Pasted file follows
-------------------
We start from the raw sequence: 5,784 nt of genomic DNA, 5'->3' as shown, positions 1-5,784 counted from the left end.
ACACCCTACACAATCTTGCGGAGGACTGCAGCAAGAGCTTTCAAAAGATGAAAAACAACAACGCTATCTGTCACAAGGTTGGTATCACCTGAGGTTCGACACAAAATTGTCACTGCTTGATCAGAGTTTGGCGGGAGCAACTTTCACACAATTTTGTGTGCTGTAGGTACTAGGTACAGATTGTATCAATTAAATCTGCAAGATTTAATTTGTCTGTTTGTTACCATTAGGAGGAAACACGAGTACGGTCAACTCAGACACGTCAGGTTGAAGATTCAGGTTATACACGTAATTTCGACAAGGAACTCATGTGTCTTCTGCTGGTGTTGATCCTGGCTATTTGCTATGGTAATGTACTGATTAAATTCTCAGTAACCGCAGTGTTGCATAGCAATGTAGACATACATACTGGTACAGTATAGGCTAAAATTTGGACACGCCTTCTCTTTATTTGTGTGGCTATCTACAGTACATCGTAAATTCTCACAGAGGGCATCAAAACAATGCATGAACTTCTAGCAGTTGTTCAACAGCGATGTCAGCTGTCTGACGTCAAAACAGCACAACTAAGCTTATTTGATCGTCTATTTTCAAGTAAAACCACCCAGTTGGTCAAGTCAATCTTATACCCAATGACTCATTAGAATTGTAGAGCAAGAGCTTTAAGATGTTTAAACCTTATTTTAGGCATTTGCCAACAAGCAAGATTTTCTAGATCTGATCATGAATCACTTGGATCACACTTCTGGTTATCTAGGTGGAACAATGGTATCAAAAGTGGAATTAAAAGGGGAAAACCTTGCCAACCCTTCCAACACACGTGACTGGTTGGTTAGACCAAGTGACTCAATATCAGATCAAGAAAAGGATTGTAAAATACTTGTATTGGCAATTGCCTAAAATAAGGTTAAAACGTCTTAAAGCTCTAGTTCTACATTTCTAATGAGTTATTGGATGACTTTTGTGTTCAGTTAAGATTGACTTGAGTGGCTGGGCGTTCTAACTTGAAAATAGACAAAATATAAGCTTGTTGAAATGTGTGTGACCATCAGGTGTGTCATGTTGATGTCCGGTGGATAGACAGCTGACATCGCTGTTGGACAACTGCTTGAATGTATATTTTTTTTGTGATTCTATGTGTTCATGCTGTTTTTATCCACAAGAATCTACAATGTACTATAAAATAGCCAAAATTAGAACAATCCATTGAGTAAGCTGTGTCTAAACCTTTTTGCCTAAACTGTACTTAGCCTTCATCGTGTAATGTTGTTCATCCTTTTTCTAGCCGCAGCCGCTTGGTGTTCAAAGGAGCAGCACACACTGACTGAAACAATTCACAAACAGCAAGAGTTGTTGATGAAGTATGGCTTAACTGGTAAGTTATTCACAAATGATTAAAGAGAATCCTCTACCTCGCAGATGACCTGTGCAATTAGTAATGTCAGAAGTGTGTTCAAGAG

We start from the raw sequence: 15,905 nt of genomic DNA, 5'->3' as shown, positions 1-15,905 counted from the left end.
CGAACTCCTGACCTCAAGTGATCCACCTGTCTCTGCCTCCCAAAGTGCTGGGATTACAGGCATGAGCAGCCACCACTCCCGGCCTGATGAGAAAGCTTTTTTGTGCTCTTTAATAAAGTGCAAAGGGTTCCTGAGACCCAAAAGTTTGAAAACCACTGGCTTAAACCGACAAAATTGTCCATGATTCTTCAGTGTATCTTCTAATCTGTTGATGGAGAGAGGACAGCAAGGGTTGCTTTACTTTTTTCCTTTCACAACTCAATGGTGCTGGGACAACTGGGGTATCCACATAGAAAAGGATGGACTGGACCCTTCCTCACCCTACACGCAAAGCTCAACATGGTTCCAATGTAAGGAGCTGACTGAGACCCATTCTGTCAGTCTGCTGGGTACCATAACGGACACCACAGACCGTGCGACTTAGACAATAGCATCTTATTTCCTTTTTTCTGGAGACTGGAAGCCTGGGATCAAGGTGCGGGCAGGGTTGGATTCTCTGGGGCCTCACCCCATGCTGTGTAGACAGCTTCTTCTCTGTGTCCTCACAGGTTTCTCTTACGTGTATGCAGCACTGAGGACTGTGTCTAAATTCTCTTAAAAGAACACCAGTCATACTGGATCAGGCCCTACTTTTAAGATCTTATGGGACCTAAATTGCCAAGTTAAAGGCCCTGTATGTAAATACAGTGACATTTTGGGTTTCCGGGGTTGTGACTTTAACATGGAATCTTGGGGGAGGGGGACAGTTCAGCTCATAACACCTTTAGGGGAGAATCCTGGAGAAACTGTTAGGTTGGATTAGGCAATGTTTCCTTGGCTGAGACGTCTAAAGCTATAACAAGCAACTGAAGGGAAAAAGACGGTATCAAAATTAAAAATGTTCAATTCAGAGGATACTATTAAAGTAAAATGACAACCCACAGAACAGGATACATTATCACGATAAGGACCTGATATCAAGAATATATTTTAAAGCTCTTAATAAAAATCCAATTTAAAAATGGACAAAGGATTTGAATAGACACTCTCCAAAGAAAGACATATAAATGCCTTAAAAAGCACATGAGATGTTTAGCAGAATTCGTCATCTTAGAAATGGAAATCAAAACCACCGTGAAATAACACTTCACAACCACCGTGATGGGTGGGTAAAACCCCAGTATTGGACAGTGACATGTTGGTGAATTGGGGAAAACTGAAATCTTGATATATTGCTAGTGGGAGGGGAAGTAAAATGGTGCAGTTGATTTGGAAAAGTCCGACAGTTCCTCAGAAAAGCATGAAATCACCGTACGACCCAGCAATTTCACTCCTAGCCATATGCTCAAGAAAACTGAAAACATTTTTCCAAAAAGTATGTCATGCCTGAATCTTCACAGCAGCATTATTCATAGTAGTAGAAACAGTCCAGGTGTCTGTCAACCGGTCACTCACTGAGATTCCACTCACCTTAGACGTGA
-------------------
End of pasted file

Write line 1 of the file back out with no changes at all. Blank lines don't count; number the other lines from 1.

We start from the raw sequence: 5,784 nt of genomic DNA, 5'->3' as shown, positions 1-5,784 counted from the left end.